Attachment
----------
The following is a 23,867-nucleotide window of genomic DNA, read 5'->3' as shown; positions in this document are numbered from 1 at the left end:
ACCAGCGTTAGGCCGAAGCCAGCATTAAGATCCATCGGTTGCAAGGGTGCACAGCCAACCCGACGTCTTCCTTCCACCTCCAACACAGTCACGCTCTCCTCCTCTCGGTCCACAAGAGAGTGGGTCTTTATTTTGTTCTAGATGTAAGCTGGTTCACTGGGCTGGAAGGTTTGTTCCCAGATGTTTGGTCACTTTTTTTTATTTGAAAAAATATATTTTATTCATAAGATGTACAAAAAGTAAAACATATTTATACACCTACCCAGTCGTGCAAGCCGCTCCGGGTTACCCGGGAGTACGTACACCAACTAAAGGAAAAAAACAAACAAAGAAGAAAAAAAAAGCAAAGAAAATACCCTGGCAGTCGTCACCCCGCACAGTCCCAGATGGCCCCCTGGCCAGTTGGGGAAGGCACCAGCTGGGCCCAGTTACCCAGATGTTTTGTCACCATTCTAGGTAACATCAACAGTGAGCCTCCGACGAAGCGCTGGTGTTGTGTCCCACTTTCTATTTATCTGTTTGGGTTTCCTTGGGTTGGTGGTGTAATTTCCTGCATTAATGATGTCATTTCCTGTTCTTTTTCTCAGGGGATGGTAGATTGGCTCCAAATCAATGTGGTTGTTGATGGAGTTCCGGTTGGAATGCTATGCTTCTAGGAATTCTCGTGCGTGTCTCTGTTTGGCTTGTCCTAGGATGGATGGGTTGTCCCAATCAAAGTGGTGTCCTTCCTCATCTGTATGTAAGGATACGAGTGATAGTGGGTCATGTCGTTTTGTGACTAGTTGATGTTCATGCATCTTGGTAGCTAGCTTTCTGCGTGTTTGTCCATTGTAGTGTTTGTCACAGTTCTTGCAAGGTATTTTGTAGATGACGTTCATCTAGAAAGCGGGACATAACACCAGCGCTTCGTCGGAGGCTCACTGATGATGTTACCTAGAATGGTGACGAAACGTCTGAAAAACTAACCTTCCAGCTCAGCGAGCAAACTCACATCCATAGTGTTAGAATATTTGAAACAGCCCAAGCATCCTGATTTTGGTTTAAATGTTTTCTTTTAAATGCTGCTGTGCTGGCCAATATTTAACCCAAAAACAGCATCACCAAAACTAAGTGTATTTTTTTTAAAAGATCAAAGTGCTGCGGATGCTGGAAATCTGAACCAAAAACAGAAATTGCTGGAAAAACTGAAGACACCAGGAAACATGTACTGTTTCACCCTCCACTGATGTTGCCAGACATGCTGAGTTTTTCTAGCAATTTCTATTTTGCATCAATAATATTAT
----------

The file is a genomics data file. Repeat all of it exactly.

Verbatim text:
The following is a 23,867-nucleotide window of genomic DNA, read 5'->3' as shown; positions in this document are numbered from 1 at the left end:
ACCAGCGTTAGGCCGAAGCCAGCATTAAGATCCATCGGTTGCAAGGGTGCACAGCCAACCCGACGTCTTCCTTCCACCTCCAACACAGTCACGCTCTCCTCCTCTCGGTCCACAAGAGAGTGGGTCTTTATTTTGTTCTAGATGTAAGCTGGTTCACTGGGCTGGAAGGTTTGTTCCCAGATGTTTGGTCACTTTTTTTTATTTGAAAAAATATATTTTATTCATAAGATGTACAAAAAGTAAAACATATTTATACACCTACCCAGTCGTGCAAGCCGCTCCGGGTTACCCGGGAGTACGTACACCAACTAAAGGAAAAAAACAAACAAAGAAGAAAAAAAAAGCAAAGAAAATACCCTGGCAGTCGTCACCCCGCACAGTCCCAGATGGCCCCCTGGCCAGTTGGGGAAGGCACCAGCTGGGCCCAGTTACCCAGATGTTTTGTCACCATTCTAGGTAACATCAACAGTGAGCCTCCGACGAAGCGCTGGTGTTGTGTCCCACTTTCTATTTATCTGTTTGGGTTTCCTTGGGTTGGTGGTGTAATTTCCTGCATTAATGATGTCATTTCCTGTTCTTTTTCTCAGGGGATGGTAGATTGGCTCCAAATCAATGTGGTTGTTGATGGAGTTCCGGTTGGAATGCTATGCTTCTAGGAATTCTCGTGCGTGTCTCTGTTTGGCTTGTCCTAGGATGGATGGGTTGTCCCAATCAAAGTGGTGTCCTTCCTCATCTGTATGTAAGGATACGAGTGATAGTGGGTCATGTCGTTTTGTGACTAGTTGATGTTCATGCATCTTGGTAGCTAGCTTTCTGCGTGTTTGTCCATTGTAGTGTTTGTCACAGTTCTTGCAAGGTATTTTGTAGATGACGTTCATCTAGAAAGCGGGACATAACACCAGCGCTTCGTCGGAGGCTCACTGATGATGTTACCTAGAATGGTGACGAAACGTCTGAAAAACTAACCTTCCAGCTCAGCGAGCAAACTCACATCCATAGTGTTAGAATATTTGAAACAGCCCAAGCATCCTGATTTTGGTTTAAATGTTTTCTTTTAAATGCTGCTGTGCTGGCCAATATTTAACCCAAAAACAGCATCACCAAAACTAAGTGTATTTTTTTTAAAAGATCAAAGTGCTGCGGATGCTGGAAATCTGAACCAAAAACAGAAATTGCTGGAAAAACTGAAGACACCAGGAAACATGTACTGTTTCACCCTCCACTGATGTTGCCAGACATGCTGAGTTTTTCTAGCAATTTCTATTTTGCATCAATAATATTAT